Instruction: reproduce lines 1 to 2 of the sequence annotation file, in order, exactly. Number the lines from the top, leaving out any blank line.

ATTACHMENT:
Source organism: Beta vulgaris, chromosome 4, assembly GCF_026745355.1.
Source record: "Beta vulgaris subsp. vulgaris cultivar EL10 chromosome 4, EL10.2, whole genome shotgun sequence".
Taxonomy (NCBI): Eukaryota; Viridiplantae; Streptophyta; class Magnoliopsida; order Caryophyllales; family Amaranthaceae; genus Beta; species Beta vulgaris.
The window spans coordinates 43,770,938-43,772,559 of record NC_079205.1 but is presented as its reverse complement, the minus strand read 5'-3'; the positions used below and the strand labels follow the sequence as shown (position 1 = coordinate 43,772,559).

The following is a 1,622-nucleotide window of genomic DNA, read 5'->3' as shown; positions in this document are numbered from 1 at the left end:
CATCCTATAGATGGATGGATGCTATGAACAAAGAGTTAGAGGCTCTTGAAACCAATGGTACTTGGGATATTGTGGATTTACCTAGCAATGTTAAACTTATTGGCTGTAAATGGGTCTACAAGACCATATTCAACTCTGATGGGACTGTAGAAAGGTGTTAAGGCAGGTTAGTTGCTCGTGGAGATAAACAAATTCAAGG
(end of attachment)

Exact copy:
Source organism: Beta vulgaris, chromosome 4, assembly GCF_026745355.1.
Source record: "Beta vulgaris subsp. vulgaris cultivar EL10 chromosome 4, EL10.2, whole genome shotgun sequence".